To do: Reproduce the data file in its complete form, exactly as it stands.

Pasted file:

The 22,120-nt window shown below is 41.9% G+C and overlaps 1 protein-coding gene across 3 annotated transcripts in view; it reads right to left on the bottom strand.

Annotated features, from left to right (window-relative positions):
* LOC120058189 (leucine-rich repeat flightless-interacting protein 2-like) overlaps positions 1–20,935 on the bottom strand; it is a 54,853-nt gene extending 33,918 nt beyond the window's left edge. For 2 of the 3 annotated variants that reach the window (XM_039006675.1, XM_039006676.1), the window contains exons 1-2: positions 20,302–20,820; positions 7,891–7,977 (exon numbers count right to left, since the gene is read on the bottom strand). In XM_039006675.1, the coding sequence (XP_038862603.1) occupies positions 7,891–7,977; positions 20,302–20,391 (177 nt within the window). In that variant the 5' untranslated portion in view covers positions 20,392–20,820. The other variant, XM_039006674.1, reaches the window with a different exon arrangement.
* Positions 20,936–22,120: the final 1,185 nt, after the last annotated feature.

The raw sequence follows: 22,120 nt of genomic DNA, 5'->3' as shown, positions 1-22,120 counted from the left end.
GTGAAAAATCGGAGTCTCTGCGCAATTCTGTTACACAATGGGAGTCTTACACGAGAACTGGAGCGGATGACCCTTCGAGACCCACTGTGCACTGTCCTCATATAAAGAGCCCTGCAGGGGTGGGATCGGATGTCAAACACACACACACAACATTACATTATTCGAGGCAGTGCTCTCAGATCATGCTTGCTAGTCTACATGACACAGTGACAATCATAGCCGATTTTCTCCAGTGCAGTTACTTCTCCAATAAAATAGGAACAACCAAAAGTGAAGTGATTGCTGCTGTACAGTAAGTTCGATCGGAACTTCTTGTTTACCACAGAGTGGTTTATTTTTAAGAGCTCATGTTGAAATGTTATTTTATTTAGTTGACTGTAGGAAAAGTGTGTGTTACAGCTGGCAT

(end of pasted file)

The 22,120-nt window shown below is 41.9% G+C and overlaps 1 protein-coding gene across 3 annotated transcripts in view; it reads right to left on the bottom strand.

Annotated features, from left to right (window-relative positions):
* LOC120058189 (leucine-rich repeat flightless-interacting protein 2-like) overlaps positions 1–20,935 on the bottom strand; it is a 54,853-nt gene extending 33,918 nt beyond the window's left edge. For 2 of the 3 annotated variants that reach the window (XM_039006675.1, XM_039006676.1), the window contains exons 1-2: positions 20,302–20,820; positions 7,891–7,977 (exon numbers count right to left, since the gene is read on the bottom strand). In XM_039006675.1, the coding sequence (XP_038862603.1) occupies positions 7,891–7,977; positions 20,302–20,391 (177 nt within the window). In that variant the 5' untranslated portion in view covers positions 20,392–20,820. The other variant, XM_039006674.1, reaches the window with a different exon arrangement.
* Positions 20,936–22,120: the final 1,185 nt, after the last annotated feature.

The raw sequence follows: 22,120 nt of genomic DNA, 5'->3' as shown, positions 1-22,120 counted from the left end.
GTGAAAAATCGGAGTCTCTGCGCAATTCTGTTACACAATGGGAGTCTTACACGAGAACTGGAGCGGATGACCCTTCGAGACCCACTGTGCACTGTCCTCATATAAAGAGCCCTGCAGGGGTGGGATCGGATGTCAAACACACACACACAACATTACATTATTCGAGGCAGTGCTCTCAGATCATGCTTGCTAGTCTACATGACACAGTGACAATCATAGCCGATTTTCTCCAGTGCAGTTACTTCTCCAATAAAATAGGAACAACCAAAAGTGAAGTGATTGCTGCTGTACAGTAAGTTCGATCGGAACTTCTTGTTTACCACAGAGTGGTTTATTTTTAAGAGCTCATGTTGAAATGTTATTTTATTTAGTTGACTGTAGGAAAAGTGTGTGTTACAGCTGGCAT